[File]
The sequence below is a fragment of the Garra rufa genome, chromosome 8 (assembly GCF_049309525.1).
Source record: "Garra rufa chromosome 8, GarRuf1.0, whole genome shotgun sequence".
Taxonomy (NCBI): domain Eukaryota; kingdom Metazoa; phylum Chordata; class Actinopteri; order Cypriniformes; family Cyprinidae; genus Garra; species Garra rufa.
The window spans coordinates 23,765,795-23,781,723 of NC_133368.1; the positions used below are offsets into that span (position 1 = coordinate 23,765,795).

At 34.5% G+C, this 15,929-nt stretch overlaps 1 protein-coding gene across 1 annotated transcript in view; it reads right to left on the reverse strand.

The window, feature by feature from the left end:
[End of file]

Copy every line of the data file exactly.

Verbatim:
The sequence below is a fragment of the Garra rufa genome, chromosome 8 (assembly GCF_049309525.1).
Source record: "Garra rufa chromosome 8, GarRuf1.0, whole genome shotgun sequence".
Taxonomy (NCBI): domain Eukaryota; kingdom Metazoa; phylum Chordata; class Actinopteri; order Cypriniformes; family Cyprinidae; genus Garra; species Garra rufa.
The window spans coordinates 23,765,795-23,781,723 of NC_133368.1; the positions used below are offsets into that span (position 1 = coordinate 23,765,795).

At 34.5% G+C, this 15,929-nt stretch overlaps 1 protein-coding gene across 1 annotated transcript in view; it reads right to left on the reverse strand.

The window, feature by feature from the left end: